Fans of the horror video game phenomenon have been eagerly anticipating the feature film expansion of the Five Nights at Freddy’s universe. With nine video games, a trilogy of novels, and an anthology series comprising of almost a decade of FNaF lore from creator Scott Cawthon, it was inevitable that story of the hostile animatronics that haunt the halls of the fictional Freddy Fazbear’s Pizza would end up on the silver screen. And the team behind the cinematic adaptation of this beloved IP is none other than a staple name in the horror genre, producer Jason Blum’s Blumhouse Studios.
Mike Schmidt (Josh Hutcherson, The Hunger Games) is haunted by the abduction of his little brother that took place in broad daylight when they were both young children. Obsessed with trying to remember the fact of his brother’s captor, every time he sleeps, Mike attempts various methods of dream hacking to take him back to that horrifically fateful day and painstakingly recollect the events leading up to the abduction. Outside of his hellscape dreamworld, Mike cares for his younger sister, Abby, of which the two have a distanced relationship that is being torn apart by their Aunt Jane (Mary Stuart Masterson, Daniel Isn’t Real), who is vying for custody of Abby.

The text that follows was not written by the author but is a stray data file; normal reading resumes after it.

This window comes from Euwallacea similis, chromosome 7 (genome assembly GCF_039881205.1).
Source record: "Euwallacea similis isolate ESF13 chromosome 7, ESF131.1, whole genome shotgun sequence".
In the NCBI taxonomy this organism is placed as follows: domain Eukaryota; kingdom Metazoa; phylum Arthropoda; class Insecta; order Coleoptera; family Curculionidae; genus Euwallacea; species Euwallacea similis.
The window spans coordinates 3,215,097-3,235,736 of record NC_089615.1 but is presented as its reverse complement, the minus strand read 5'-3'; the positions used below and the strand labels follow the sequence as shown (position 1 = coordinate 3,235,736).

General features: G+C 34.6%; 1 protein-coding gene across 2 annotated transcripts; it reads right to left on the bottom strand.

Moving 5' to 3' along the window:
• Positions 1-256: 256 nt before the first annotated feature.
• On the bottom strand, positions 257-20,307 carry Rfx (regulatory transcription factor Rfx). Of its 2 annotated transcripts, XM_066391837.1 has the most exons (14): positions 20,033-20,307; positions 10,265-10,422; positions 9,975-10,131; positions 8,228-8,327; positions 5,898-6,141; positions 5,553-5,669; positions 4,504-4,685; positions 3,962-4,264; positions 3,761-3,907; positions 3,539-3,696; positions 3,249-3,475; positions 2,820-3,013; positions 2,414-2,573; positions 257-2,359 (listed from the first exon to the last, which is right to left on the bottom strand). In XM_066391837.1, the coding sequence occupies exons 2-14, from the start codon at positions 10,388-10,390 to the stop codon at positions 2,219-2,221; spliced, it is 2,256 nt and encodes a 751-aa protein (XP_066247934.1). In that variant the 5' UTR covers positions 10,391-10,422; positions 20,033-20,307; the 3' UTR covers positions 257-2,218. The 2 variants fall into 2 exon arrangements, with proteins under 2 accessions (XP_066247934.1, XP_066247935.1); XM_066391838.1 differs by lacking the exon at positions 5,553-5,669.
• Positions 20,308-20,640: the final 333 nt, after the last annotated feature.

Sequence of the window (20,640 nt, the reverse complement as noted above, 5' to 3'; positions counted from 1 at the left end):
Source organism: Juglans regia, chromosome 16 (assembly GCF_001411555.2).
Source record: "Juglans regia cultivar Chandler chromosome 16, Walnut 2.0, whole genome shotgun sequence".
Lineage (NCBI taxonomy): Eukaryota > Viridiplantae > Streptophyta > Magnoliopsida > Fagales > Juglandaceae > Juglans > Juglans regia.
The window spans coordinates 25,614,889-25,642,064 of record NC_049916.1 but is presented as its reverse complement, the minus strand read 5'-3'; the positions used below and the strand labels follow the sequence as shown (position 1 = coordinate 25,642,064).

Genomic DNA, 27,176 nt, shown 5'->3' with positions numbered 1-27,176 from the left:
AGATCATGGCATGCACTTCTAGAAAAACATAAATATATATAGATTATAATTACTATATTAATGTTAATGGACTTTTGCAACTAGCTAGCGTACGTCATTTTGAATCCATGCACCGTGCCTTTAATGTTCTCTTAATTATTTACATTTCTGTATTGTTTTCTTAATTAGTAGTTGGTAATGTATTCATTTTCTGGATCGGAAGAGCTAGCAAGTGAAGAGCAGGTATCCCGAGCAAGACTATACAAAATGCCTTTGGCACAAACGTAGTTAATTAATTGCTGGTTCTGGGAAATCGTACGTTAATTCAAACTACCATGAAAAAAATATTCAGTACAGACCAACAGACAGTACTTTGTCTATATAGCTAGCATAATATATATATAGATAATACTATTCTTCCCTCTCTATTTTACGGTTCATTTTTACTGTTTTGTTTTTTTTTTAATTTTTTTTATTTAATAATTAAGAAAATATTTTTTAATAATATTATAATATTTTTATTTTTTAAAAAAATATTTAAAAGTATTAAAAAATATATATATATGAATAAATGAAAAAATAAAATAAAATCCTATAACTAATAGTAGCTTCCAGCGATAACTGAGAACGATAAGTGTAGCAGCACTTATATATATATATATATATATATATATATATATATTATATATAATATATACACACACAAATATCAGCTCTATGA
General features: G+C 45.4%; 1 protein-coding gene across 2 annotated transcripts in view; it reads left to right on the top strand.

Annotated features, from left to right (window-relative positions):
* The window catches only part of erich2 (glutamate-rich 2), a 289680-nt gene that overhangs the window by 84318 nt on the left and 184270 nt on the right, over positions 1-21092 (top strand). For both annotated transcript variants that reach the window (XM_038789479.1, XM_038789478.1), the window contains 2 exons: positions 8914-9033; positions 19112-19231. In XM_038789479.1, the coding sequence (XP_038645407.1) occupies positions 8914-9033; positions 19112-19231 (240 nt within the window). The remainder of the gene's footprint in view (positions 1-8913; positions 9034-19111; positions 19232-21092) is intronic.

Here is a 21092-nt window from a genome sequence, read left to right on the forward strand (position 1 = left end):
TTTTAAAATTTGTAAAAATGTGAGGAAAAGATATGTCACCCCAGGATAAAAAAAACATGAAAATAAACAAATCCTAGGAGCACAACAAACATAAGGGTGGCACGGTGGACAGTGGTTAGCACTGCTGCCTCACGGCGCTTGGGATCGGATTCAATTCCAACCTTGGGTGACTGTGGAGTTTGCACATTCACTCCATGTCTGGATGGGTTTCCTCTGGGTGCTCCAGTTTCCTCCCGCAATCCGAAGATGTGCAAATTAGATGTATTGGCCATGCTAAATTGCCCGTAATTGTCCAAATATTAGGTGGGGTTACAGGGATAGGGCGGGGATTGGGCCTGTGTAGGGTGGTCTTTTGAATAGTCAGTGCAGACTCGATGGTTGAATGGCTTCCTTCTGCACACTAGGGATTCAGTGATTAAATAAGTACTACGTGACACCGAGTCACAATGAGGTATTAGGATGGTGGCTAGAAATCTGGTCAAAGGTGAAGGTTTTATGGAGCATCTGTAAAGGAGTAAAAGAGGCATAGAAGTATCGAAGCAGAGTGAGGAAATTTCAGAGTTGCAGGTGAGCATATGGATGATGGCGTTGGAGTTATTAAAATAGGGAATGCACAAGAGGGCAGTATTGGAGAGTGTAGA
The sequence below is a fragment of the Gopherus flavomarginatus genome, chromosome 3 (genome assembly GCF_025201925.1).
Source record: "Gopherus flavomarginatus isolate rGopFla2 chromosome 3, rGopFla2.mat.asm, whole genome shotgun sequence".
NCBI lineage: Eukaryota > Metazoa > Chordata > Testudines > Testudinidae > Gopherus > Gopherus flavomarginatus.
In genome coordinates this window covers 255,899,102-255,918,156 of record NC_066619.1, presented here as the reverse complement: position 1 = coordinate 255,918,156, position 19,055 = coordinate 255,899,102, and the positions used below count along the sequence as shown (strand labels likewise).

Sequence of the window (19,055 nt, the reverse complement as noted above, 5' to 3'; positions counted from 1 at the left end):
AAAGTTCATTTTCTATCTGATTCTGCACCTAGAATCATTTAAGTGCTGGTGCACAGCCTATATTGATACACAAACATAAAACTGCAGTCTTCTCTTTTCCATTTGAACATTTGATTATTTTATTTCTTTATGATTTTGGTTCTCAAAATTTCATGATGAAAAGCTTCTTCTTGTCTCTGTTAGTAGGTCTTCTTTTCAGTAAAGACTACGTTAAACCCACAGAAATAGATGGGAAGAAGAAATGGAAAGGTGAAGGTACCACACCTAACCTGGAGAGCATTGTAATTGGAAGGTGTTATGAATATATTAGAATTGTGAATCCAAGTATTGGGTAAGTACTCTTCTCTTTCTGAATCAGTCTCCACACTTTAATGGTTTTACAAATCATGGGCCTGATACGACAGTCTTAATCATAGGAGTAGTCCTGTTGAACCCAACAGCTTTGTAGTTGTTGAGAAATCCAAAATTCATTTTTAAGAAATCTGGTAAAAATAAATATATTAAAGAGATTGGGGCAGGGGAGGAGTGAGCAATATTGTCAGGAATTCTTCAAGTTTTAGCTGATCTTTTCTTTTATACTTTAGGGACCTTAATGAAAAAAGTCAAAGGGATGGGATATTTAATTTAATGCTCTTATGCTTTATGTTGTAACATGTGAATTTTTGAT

Mike’s inability to hold down a job due to his personal issues leads him to the offices of career counsellor Steve Raglan (Matthew Lillard, Scream), who sets a reluctant Mike up with a job as a night shift security guard for a rundown, defunct, and abandoned family entertainment restaurant called Freddy Fazbear’s Pizza. Using the nights to continue his dream search for his brother’s kidnapper, Mike unwillingly discovers a terrifying secret about the restaurant – the four animatronic mascots have the ability to come to life and will kill anyone in their way.
The elephant in the room is that in 2021, Nicolas Cage starred in Willy’s Wonderland – a comedic horror film that screenwriter G.O. Parsons claims was heavily inspired by Five Nights at Freddy’s. A night shift worker looks after an abandoned pizzeria that is inhabited with nocturnal, killer animatronic characters. And while that film wasn’t perfect, it gained a cult status because it was an outlandishly wild and fun time. Five Nights at Freddy’s, while most likely very true to the source material, especially with franchise creator Scott Cawthon credited for his contribution to the screenplay, takes itself far too seriously and is a jumbled mess of plot points and genre tropes that ultimately takes away the potential enjoyment factor of a premise this insane.